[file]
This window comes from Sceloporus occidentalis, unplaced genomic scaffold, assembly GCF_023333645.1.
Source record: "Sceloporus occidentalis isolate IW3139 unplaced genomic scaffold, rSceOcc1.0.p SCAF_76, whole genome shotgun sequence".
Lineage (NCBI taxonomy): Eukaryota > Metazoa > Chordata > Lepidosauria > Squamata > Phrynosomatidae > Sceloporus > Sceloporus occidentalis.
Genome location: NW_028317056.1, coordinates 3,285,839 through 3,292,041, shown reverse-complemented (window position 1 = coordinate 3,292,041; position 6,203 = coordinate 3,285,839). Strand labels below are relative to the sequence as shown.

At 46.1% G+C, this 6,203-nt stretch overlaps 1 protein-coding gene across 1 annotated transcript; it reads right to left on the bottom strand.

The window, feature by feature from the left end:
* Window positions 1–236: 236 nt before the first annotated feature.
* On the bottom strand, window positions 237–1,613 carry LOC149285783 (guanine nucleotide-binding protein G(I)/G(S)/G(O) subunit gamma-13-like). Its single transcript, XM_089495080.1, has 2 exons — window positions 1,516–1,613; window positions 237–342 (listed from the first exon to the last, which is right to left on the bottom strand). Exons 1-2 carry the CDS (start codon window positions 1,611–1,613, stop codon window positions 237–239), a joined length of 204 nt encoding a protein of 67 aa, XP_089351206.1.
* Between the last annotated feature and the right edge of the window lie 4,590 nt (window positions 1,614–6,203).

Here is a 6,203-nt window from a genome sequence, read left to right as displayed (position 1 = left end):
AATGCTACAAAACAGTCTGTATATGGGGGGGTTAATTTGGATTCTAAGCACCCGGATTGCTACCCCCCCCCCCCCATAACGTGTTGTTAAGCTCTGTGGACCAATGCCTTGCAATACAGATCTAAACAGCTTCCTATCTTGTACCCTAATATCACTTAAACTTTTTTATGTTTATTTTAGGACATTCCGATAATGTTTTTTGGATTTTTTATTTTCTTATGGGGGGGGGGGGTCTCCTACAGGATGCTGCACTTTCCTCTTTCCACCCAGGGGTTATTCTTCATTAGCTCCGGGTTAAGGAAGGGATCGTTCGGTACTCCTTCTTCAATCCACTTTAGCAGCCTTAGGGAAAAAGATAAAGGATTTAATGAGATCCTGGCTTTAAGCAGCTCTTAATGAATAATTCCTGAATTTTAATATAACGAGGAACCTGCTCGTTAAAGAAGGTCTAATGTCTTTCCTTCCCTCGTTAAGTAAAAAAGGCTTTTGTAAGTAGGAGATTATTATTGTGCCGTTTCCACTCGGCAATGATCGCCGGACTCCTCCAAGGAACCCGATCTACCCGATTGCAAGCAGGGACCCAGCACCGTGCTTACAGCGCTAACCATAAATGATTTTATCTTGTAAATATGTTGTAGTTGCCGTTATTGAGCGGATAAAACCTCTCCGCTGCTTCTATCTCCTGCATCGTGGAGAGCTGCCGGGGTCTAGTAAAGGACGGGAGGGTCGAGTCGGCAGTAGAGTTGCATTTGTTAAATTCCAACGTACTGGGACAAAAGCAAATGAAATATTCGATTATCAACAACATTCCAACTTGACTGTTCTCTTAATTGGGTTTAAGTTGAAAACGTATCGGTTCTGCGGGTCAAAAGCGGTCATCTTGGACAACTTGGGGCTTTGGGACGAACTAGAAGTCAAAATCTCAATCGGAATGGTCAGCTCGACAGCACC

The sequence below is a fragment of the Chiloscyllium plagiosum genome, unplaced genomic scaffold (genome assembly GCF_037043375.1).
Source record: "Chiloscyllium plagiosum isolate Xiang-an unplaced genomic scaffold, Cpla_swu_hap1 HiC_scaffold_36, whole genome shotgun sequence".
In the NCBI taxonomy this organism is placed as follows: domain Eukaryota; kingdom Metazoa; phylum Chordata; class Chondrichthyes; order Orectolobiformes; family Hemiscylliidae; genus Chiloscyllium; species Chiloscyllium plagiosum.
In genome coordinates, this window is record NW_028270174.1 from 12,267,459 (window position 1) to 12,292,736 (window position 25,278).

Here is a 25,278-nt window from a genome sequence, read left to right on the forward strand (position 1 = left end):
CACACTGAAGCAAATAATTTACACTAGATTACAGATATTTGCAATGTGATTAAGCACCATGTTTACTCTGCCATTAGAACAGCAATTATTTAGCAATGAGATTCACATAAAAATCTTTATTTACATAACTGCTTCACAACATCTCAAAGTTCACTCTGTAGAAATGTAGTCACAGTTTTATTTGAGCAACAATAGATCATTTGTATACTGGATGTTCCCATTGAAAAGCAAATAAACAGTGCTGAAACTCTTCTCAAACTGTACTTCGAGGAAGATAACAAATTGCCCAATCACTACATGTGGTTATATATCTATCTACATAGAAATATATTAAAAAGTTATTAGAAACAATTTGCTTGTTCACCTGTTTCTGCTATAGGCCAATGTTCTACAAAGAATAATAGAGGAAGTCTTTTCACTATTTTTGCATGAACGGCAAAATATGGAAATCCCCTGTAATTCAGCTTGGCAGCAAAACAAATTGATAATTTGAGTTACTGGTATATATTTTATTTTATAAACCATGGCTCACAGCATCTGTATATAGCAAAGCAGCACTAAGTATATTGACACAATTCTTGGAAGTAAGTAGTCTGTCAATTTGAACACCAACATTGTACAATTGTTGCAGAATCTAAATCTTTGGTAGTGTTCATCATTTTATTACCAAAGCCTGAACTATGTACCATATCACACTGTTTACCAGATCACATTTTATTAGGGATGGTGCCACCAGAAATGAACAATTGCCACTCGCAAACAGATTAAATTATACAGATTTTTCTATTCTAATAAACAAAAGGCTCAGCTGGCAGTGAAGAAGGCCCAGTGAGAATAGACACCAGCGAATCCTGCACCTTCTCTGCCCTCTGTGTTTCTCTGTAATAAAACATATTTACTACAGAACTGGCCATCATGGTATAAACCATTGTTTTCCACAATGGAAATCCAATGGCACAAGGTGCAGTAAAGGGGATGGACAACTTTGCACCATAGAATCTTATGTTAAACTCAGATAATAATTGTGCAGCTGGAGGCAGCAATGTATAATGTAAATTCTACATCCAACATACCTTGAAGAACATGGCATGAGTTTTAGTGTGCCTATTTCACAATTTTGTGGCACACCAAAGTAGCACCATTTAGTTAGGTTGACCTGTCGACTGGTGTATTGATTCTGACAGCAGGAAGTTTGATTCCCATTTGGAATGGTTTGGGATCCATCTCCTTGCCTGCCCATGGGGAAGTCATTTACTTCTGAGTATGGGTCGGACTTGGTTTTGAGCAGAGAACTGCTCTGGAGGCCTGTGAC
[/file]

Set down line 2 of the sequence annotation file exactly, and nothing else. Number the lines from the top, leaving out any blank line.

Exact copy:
Source record: "Sceloporus occidentalis isolate IW3139 unplaced genomic scaffold, rSceOcc1.0.p SCAF_76, whole genome shotgun sequence".